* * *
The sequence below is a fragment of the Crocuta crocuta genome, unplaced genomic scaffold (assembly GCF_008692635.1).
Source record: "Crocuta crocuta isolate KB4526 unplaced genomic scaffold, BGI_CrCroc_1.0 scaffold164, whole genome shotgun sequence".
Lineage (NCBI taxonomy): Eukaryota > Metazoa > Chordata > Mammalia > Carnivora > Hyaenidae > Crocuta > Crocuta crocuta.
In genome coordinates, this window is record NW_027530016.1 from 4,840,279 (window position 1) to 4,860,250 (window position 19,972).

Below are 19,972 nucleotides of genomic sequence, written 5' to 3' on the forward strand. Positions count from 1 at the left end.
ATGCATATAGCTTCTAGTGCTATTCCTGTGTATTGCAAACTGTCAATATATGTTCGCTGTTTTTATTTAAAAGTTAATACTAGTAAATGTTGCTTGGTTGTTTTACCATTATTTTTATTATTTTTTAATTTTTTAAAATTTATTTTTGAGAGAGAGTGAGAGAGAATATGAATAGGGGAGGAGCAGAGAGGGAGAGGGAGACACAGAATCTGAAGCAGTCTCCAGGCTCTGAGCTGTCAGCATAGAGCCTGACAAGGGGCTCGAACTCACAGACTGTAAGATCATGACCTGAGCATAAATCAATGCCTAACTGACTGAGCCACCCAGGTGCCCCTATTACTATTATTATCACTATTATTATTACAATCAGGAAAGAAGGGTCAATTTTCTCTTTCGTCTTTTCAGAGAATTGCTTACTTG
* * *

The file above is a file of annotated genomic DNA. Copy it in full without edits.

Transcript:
The sequence below is a fragment of the Crocuta crocuta genome, unplaced genomic scaffold (assembly GCF_008692635.1).
Source record: "Crocuta crocuta isolate KB4526 unplaced genomic scaffold, BGI_CrCroc_1.0 scaffold164, whole genome shotgun sequence".
Lineage (NCBI taxonomy): Eukaryota > Metazoa > Chordata > Mammalia > Carnivora > Hyaenidae > Crocuta > Crocuta crocuta.
In genome coordinates, this window is record NW_027530016.1 from 4,840,279 (window position 1) to 4,860,250 (window position 19,972).

Below are 19,972 nucleotides of genomic sequence, written 5' to 3' on the forward strand. Positions count from 1 at the left end.
ATGCATATAGCTTCTAGTGCTATTCCTGTGTATTGCAAACTGTCAATATATGTTCGCTGTTTTTATTTAAAAGTTAATACTAGTAAATGTTGCTTGGTTGTTTTACCATTATTTTTATTATTTTTTAATTTTTTAAAATTTATTTTTGAGAGAGAGTGAGAGAGAATATGAATAGGGGAGGAGCAGAGAGGGAGAGGGAGACACAGAATCTGAAGCAGTCTCCAGGCTCTGAGCTGTCAGCATAGAGCCTGACAAGGGGCTCGAACTCACAGACTGTAAGATCATGACCTGAGCATAAATCAATGCCTAACTGACTGAGCCACCCAGGTGCCCCTATTACTATTATTATCACTATTATTATTACAATCAGGAAAGAAGGGTCAATTTTCTCTTTCGTCTTTTCAGAGAATTGCTTACTTG